The nature of our inherited brain

Why are we like this? How did we end up with both astronomy and astrology books in our libraries? Look to the past for the answer. The brain we inherited is evolution’s most magnificent disaster. It’s a potent arsenal of analytical powers and a cesspool of infinite foolishness. Our brain evolved to creatively navigate prehistoric Africa, not the mental menageries of this modern life. Priority one was once clear: Stay alive long enough to find the next meal and next mate. But the game changed, and our brains failed to keep up. We do not instinctively or naturally respond well to many of today’s routine challenges. Determining the validity of social media posts, deciphering deceptive advertisements, and judging the competence of politicians requires deliberate and conscious critical thinking. Alas, modern people are just not that good at modern thinking.

I am not anti-human. Some of my best friends are people. However, we cannot excuse the spectrum of pathetic and troublesome thoughts now flowing from 8 billion brains without much in the way of guardrails. Inanity is an unfortunate consequence of the brain’s greatest feature. We generate new ideas and tackle extraordinary concepts because our brains are animated blobs of shifting structures. Dense rainforests of neural networks in constant flux can produce everything from poetry to space telescopes. This is a good thing, of course, except when it’s not. Unfortunately, the brain’s remarkable plasticity also burdens us with the potential to believe anything, no matter how ridiculous or dangerous.

Remember the James Webb Space Telescope images I mentioned? Around the same time that millions were celebrating the opening of this new portal into deep space, USA Today felt it necessary to publish a fact-checking article to reassure people that the Large Hadron Collider in Switzerland was not going to open a portal into hell (Sudiksha 2022). Use your mighty neocortex to ponder this singular near-perfect illustration of who we are. Homo sapiens is what happens when inspired intelligence and enthusiastic stupidity agree to be roommates. No matter how high humanity soars—investigating the external universe around us or the internal universe of an atom—our brain termites come along for the ride, too.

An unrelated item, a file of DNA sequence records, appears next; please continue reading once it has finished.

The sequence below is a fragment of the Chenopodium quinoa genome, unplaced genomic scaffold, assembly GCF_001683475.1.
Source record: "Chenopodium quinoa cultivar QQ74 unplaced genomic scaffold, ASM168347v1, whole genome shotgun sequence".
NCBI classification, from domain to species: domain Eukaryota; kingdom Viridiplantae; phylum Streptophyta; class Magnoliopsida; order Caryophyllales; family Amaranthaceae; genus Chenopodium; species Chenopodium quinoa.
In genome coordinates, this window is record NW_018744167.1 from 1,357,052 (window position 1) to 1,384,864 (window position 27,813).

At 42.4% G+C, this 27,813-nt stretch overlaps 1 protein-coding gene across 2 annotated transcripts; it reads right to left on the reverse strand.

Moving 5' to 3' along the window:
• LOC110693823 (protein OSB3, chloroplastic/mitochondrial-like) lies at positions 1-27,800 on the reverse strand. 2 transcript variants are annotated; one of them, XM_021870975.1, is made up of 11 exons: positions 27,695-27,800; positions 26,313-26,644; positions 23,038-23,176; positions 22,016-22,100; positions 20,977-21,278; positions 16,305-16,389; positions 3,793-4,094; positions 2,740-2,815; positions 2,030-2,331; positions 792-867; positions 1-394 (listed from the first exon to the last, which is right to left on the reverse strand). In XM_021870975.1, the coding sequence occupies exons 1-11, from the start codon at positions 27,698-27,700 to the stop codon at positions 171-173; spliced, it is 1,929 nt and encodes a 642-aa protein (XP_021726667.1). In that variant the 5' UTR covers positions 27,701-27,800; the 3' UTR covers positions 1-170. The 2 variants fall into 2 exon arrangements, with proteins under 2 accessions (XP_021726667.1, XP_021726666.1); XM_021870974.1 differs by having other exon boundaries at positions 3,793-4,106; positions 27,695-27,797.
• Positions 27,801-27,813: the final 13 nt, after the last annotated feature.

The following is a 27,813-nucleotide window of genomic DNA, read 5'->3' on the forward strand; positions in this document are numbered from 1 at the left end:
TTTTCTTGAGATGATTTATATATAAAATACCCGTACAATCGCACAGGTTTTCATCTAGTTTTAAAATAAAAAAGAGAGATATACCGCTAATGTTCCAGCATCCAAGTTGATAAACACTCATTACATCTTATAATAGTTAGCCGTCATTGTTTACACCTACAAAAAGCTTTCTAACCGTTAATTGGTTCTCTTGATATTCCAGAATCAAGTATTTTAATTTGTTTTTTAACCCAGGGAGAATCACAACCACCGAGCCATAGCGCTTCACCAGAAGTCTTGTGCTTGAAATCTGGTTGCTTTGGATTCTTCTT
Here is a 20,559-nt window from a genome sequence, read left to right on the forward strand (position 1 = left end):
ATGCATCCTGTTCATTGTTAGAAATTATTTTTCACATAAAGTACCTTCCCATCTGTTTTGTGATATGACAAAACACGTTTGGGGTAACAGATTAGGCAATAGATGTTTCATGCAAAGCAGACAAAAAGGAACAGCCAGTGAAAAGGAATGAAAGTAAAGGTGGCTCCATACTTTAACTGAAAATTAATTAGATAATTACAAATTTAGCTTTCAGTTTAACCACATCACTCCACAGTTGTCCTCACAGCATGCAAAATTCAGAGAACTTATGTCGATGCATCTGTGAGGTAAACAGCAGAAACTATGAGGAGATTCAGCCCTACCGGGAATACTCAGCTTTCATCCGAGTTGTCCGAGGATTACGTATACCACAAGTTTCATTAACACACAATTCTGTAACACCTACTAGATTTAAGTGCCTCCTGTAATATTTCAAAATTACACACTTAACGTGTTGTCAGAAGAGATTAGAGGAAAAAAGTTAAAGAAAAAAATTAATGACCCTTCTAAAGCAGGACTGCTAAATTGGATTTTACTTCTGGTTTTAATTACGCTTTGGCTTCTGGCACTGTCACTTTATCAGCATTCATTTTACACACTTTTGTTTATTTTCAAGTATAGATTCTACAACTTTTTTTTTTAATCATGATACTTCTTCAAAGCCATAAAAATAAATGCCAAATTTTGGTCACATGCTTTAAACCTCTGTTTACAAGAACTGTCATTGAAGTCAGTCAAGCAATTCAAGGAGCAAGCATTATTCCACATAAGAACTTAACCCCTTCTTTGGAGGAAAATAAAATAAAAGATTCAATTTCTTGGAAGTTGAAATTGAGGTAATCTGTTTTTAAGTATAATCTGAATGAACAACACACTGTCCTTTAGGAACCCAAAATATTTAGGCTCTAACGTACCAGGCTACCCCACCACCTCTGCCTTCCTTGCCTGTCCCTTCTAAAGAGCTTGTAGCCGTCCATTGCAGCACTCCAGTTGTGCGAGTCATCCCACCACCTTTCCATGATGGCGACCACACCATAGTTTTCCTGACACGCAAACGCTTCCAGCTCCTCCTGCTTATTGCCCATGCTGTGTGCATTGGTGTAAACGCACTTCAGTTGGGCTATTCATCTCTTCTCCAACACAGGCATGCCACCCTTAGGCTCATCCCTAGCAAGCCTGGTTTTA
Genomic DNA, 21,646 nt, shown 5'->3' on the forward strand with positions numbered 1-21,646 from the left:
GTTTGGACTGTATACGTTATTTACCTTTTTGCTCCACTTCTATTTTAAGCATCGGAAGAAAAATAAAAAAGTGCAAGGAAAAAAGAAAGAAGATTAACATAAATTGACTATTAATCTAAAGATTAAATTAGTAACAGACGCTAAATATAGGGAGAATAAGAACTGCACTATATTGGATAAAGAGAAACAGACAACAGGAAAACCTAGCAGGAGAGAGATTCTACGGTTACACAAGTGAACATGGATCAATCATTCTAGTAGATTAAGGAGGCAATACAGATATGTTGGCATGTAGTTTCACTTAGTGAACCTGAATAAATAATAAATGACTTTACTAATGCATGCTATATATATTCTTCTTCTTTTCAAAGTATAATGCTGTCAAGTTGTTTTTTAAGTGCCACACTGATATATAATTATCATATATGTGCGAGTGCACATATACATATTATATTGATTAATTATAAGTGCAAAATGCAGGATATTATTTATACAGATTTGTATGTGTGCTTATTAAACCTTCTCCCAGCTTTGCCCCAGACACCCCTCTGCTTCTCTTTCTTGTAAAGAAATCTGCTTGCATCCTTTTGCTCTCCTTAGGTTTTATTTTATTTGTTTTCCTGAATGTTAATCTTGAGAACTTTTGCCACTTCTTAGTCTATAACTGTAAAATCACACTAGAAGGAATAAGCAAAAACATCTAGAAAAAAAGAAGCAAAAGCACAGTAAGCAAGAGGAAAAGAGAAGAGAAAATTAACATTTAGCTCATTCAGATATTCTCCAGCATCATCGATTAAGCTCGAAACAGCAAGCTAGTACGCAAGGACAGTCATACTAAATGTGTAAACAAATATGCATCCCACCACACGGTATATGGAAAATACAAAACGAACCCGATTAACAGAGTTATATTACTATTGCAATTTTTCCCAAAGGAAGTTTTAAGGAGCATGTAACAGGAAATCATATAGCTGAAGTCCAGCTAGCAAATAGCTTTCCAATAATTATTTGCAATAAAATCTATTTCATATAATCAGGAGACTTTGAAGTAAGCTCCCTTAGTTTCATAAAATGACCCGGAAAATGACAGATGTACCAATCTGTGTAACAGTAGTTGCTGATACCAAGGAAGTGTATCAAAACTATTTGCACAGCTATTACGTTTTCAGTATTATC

The need for good thinking

It is uncertain if civilization can survive indefinitely with the current operating system. We may think ourselves all the way to the elimination of poverty, war, and disease. Or, like Slim Pickens on an A-bomb, we might ride imaginary demons all the way to ruin. The necessary hope is that enough of us at some point soon will decide to put more thought into our thoughts, thereby sparing the species cerebral suicide. Can we achieve a collective cognitive upgrade and become a more rational species before we eat our own tail? This may be the most important question we ever answer.

It is always a good time for good thinking. Please strive to stand on the correct side of this fault line because every committed good thinker helps nudge our species in the general direction of sanity and sustainability. Think well and think often. Homo sapiens needs you.


NASA. 2022. NASA’s DART Mission Hits Asteroid in First-Ever Planetary Defense Test. (September 26). Available online at

Kochi, Sudiksha. 2022. Fact check: Scientists at CERN are not opening a 'portal to hell'. USA TODAY (July 26). Available online at